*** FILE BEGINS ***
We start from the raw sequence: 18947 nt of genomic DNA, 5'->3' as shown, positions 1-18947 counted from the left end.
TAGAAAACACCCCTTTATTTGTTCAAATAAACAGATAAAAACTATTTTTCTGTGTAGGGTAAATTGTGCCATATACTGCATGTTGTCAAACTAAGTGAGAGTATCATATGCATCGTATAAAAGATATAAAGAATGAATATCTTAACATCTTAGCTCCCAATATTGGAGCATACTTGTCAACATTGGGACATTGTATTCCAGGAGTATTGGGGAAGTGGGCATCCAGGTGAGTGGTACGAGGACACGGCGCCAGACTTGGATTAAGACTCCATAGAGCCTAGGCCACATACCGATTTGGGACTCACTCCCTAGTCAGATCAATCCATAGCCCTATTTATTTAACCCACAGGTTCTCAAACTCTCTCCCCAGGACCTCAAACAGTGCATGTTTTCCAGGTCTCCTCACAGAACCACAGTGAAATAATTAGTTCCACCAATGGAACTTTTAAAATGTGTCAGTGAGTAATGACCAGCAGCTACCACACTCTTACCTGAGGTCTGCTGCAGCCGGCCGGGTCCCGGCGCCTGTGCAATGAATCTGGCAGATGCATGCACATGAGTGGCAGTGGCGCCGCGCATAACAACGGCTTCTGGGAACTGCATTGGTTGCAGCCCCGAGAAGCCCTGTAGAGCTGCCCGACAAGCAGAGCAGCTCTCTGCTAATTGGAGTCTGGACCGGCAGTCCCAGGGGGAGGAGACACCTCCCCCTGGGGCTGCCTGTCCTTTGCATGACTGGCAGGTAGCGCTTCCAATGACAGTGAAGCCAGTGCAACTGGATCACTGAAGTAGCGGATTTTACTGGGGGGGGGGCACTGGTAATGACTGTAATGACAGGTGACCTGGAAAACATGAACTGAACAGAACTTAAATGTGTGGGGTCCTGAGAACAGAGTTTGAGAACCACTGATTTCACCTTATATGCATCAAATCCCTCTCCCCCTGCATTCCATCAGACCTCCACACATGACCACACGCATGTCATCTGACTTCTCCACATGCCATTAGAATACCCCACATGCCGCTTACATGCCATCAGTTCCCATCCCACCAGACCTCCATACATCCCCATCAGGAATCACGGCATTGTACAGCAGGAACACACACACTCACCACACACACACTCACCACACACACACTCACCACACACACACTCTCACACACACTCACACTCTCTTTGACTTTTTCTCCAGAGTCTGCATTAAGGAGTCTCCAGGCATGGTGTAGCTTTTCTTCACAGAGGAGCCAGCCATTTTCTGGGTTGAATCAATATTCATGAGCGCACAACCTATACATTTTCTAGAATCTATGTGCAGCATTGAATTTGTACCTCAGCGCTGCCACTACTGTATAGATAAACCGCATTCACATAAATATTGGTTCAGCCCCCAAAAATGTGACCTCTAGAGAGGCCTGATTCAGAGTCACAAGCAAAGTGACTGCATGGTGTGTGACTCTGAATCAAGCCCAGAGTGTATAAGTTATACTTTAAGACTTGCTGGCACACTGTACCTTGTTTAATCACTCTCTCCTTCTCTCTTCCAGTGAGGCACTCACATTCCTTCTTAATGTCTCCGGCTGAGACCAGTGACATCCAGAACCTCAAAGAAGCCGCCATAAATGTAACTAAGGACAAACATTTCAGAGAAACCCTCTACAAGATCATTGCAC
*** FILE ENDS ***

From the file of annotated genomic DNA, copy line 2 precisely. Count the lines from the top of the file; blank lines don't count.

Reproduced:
TAGAAAACACCCCTTTATTTGTTCAAATAAACAGATAAAAACTATTTTTCTGTGTAGGGTAAATTGTGCCATATACTGCATGTTGTCAAACTAAGTGAGAGTATCATATGCATCGTATAAAAGATATAAAGAATGAATATCTTAACATCTTAGCTCCCAATATTGGAGCATACTTGTCAACATTGGGACATTGTATTCCAGGAGTATTGGGGAAGTGGGCATCCAGGTGAGTGGTACGAGGACACGGCGCCAGACTTGGATTAAGACTCCATAGAGCCTAGGCCACATACCGATTTGGGACTCACTCCCTAGTCAGATCAATCCATAGCCCTATTTATTTAACCCACAGGTTCTCAAACTCTCTCCCCAGGACCTCAAACAGTGCATGTTTTCCAGGTCTCCTCACAGAACCACAGTGAAATAATTAGTTCCACCAATGGAACTTTTAAAATGTGTCAGTGAGTAATGACCAGCAGCTACCACACTCTTACCTGAGGTCTGCTGCAGCCGGCCGGGTCCCGGCGCCTGTGCAATGAATCTGGCAGATGCATGCACATGAGTGGCAGTGGCGCCGCGCATAACAACGGCTTCTGGGAACTGCATTGGTTGCAGCCCCGAGAAGCCCTGTAGAGCTGCCCGACAAGCAGAGCAGCTCTCTGCTAATTGGAGTCTGGACCGGCAGTCCCAGGGGGAGGAGACACCTCCCCCTGGGGCTGCCTGTCCTTTGCATGACTGGCAGGTAGCGCTTCCAATGACAGTGAAGCCAGTGCAACTGGATCACTGAAGTAGCGGATTTTACTGGGGGGGGGGCACTGGTAATGACTGTAATGACAGGTGACCTGGAAAACATGAACTGAACAGAACTTAAATGTGTGGGGTCCTGAGAACAGAGTTTGAGAACCACTGATTTCACCTTATATGCATCAAATCCCTCTCCCCCTGCATTCCATCAGACCTCCACACATGACCACACGCATGTCATCTGACTTCTCCACATGCCATTAGAATACCCCACATGCCGCTTACATGCCATCAGTTCCCATCCCACCAGACCTCCATACATCCCCATCAGGAATCACGGCATTGTACAGCAGGAACACACACACTCACCACACACACACTCACCACACACACACTCACCACACACACACTCTCACACACACTCACACTCTCTTTGACTTTTTCTCCAGAGTCTGCATTAAGGAGTCTCCAGGCATGGTGTAGCTTTTCTTCACAGAGGAGCCAGCCATTTTCTGGGTTGAATCAATATTCATGAGCGCACAACCTATACATTTTCTAGAATCTATGTGCAGCATTGAATTTGTACCTCAGCGCTGCCACTACTGTATAGATAAACCGCATTCACATAAATATTGGTTCAGCCCCCAAAAATGTGACCTCTAGAGAGGCCTGATTCAGAGTCACAAGCAAAGTGACTGCATGGTGTGTGACTCTGAATCAAGCCCAGAGTGTATAAGTTATACTTTAAGACTTGCTGGCACACTGTACCTTGTTTAATCACTCTCTCCTTCTCTCTTCCAGTGAGGCACTCACATTCCTTCTTAATGTCTCCGGCTGAGACCAGTGACATCCAGAACCTCAAAGAAGCCGCCATAAATGTAACTAAGGACAAACATTTCAGAGAAACCCTCTACAAGATCATTGCAC